Nova Scotia

'Relax, we are double vaxxed': Hundreds of Dalhousie students attend street party

Despite ongoing gathering limits in the province, hundreds of Dalhousie students attended a street party in Halifax on Saturday.

Police worked to control the crowd in central Halifax

A jubilant reveler is shown behind police tape on Jennings Street. (Jeorge Sadi/CBC)

Despite gathering restrictions in the province, hundreds of Dalhousie University students took part in a homecoming street party in Halifax on Saturday.

They poured into several streets near campus, some setting off fireworks on the way.

As of 6 p.m. AT, a number of smaller groups could still be seen in the area.

On Friday, the university issued a news release that said it was aware of "large, unsanctioned parties being planned off campus."

It reminded students that large gatherings during the pandemic posed a risk to the community and said the university fully supported work by the police to deter "unsafe and disrespectful behaviours."

Police kept a watchful eye on the gathering Saturday afternoon. (Jeorge Sadi/CBC)

Halifax Regional Police also issued a release on Friday saying it would continue its presence in university neighbourhoods on the weekend to discourage unruly behaviour and ensure public health guidelines were being observed.

But the warnings didn't deter the hundreds of students attending Saturday afternoon's street party.

Sarah McLean, left, and Dillen Oliver said students needed to celebrate. (Jeorge Sadi/CBC)

Many stated that they were fully vaccinated. They said that made the gathering less risky, although immunization does not guarantee 100 per cent protection from the virus.

Dillen Oliver, a second-year arts and science student, said almost all students are fully vaccinated. After a bad year, they just wanted to celebrate. 

"We've been shut down for a year now," she said. "Most of us didn't have a good first-year experience so now that the majority of Nova Scotia is double vaxxed we deserve to have a little bit of benefits."

There was a heavy police presence near the gathering with police eventually blocking off some streets. Mounted police were also in evidence and an EHS vehicle was parked on Preston Street.

One resident said police did a better job dispersing the crowd last year. (Jeorge Sadi/CBC)

Some residents thought the police presence in previous years was more effective in breaking up the gathering.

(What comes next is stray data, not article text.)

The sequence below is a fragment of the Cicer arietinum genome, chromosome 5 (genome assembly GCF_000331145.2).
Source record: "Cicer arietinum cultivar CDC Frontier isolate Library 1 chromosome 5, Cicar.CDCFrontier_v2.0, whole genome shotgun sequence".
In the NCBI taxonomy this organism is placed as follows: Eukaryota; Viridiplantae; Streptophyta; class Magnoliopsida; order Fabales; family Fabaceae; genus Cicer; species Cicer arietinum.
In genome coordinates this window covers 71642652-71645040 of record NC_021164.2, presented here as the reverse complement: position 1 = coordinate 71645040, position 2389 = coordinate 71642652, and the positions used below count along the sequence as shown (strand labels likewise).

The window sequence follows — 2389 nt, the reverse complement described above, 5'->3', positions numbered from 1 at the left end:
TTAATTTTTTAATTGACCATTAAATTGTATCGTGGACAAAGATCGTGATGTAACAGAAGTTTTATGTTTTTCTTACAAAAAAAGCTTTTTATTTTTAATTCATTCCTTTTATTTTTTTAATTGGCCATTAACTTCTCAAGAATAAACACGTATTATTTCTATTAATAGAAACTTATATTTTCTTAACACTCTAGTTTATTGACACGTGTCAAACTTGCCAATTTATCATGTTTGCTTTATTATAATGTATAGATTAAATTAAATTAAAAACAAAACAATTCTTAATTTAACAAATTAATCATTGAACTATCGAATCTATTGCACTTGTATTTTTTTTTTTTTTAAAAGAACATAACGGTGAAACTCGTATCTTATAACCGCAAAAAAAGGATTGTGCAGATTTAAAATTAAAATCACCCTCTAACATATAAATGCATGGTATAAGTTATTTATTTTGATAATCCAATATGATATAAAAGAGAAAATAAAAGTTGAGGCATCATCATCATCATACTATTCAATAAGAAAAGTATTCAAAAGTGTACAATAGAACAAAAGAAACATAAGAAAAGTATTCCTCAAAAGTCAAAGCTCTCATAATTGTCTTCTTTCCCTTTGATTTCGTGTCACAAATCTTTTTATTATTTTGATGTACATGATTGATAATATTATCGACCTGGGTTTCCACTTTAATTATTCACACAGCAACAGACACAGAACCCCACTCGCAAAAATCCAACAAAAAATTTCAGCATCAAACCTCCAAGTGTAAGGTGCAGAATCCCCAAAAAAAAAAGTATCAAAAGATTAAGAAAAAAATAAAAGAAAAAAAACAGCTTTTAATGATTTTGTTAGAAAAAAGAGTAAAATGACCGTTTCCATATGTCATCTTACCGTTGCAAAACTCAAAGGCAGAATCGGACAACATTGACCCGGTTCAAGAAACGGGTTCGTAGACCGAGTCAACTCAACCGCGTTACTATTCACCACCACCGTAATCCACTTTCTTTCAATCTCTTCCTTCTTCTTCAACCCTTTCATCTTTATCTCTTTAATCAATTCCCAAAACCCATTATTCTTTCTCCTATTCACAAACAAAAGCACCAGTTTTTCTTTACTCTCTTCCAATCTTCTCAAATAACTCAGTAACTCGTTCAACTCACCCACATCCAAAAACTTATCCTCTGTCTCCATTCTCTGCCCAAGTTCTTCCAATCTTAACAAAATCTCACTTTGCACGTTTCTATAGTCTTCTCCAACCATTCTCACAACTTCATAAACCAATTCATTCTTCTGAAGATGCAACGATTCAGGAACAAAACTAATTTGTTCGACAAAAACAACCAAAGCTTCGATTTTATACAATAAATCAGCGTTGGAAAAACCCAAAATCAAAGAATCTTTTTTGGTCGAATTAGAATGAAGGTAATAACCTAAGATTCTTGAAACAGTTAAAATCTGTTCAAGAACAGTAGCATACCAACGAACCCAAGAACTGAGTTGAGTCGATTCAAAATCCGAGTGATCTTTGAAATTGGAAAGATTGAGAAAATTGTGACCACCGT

Dr. Caitlin Lees, who lives on Jennings Street, said police acted swiftly last year to clamp down on things, but that wasn't evident this year.

"I'm disappointed," Lees said. "I think that right now, given the size of things, it's simply not possible for police to stop this easily.

"We're all very tired of restrictions and all concerned about increasing community spread ... and so to see their risk in this situation is disheartening and frightening, particularly given what's happening in other provinces like Alberta." 

Anna Leaper, an immunology student on her way home from work, said getting students together to meet after a year of online schooling was important, but she agreed that it should not have been on the street.

Noah Lux, left, and Eric Butler are first-year students who say the event made them feel like things were back to normal. (Jeorge Sadi/CBC)

Other students were considerably less circumspect about the party. 

Eric Butler and Noah Lux, both first-year students from Toronto, said they heard about the party through social media and word of mouth.

"It feels pretty good to be in a large group of people and get back to normal," Lux said.

While the party was broken up late Saturday afternoon, another gathering happened Saturday evening on Jennings Street, attracting huge crowds.

Halifax police say thousands of people attended the Saturday evening gathering. (Mark Doiron/Radio-Canada)

In a news release issued Sunday morning, Halifax Regional Police said they arrested nine men and one woman for public intoxication. They also issued "numerous" tickets for carrying open liquor.

The release said there were thousands of people in the street.


With files from Vernon Ramesar, Melissa Friedman and Richard Woodbury